On Jan. 26 and 27, following the Jan. 13 presidential election, US National Security Adviser Jake Sullivan met Chinese Minister of Foreign Affairs Wang Yi (王毅), a member of the Politburo of the Chinese Communist Party (CCP), in Bangkok. Sullivan and Wang agreed to arrange a call between Chinese President Xi Jinping (習近平) and US President Joe Biden in the spring. The two sides had different things to say about the Taiwan issue. Wang issued a news release reiterating that “the Taiwan question is China’s internal affair” and “Taiwan independence poses the biggest risk to cross-strait peace and stability.”
Beijing has repeated such deceitful and boastful mantras so many times, their effect on the Chinese is wearing off, to say nothing of the Taiwanese. China accused former presidents Lee Teng-hui (李登輝) and Chen Shui-bian (陳水扁) of supporting Taiwanese independence, and President Tsai Ing-wen (蔡英文) has faced the same accusation. Last year a Chinese government spokesman and opposition figures in Taiwan called Vice President William Lai (賴清德) a “golden child of Taiwanese independence.”
How many years has China been droning on about this “risk”?
As for the US and countries in Northeast and Southeast Asia, Wang’s statement simply confirms their impression that China loves to kick up a fuss.
With tensions rising in the East China Sea as well as the South China Sea, who really poses the biggest risk in the eyes of Beijing?
The Taiwan Strait question is a dialectical relationship. When China says Taiwan elected a candidate who represents “Taiwanese independence,” is this not an admission that China failed to sway the election despite all its interference, and that Beijing’s preferred candidates failed to win the support of most Taiwanese voters?
The CCP has a Central Leading Group for Taiwan Affairs, which is led by Xi himself. What is this group’s strategic objective? Is it to spoil cross-strait relations, or is it to draw the two sides closer together? As the general secretary of the group, Wang must have approved that muddle-headed news release, which has obviously further alienated Taiwanese from China.
The CCP is still unwilling to face up to the reality of the election result. It seems to have forgotten its slogan of “seeking truth from facts” and resorted to a series of coercive actions. Maybe it wants to pressure president-elect Lai into making concessions in his May 20 inaugural speech. The more it tries, the more counterproductive it would be. In dealing with Tsai, who is more willing than anyone to negotiate and compromise, Beijing has achieved nothing in the eight years of her presidency, and it has failed to stop her chosen successor from being elected. If the CCP keeps on like this, it would not be a bad thing for Taiwan and its supporters, since it meets our need for “strategic distancing.”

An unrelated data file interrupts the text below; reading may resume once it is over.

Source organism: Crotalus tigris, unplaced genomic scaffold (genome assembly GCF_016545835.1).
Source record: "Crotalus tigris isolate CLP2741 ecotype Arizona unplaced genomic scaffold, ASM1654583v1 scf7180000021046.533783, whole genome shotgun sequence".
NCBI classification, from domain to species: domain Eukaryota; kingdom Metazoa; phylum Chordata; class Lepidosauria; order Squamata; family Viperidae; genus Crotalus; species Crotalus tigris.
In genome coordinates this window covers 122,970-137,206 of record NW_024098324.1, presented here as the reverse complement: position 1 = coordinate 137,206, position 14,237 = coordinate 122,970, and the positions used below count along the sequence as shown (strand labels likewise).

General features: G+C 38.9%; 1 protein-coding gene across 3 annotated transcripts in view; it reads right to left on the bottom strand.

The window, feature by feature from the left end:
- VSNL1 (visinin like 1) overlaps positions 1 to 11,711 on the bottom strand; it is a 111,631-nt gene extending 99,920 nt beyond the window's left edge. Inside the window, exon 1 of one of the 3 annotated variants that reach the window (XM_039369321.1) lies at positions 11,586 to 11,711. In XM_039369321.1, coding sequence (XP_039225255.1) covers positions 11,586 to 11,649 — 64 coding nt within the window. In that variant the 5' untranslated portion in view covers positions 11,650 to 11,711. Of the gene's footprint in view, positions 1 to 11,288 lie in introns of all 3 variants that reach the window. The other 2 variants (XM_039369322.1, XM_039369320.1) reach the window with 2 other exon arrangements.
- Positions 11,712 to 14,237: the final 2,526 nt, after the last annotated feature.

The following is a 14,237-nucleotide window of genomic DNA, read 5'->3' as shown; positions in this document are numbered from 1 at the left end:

Wang is wrong. Taiwan is too small to be anyone’s “biggest risk.” The country that really matters is the US. China claims that Taiwan is its internal affair, but the same could be said of the US, given that its Taiwan Relations Act is an internal law and the Republican and Democratic parties have a consensus about maintaining peace in the Taiwan Strait. Everything depends on who has the biggest clout, the US or China. Rather than Taiwan’s election or Lai’s inauguration in May, China’s biggest risk is to come in November, when the US holds its presidential election. Will Biden be elected for a second term, or will former US president Donald Trump make a comeback?
Biden’s multilateral approach to international relations has succeeded in besieging China, but if Trump does return to the White House, the US-China trade war might escalate. Trump has proposed levying a flat tariff of 60 percent or more on all Chinese imports, which would be a hammer blow for China’s already sinking economic prospects. China’s Ministry of Foreign Affairs has shown its muddled priorities by making mountains out of molehills and stirring up trouble everywhere, even for itself. If China insists on shooting itself in the foot, some of us might clap our hands and say “good shot.”
Tzou Jiing-wen is editor-in-chief of the Liberty Times (the sister newspaper of the Taipei Times).
Translated by Julian Clegg
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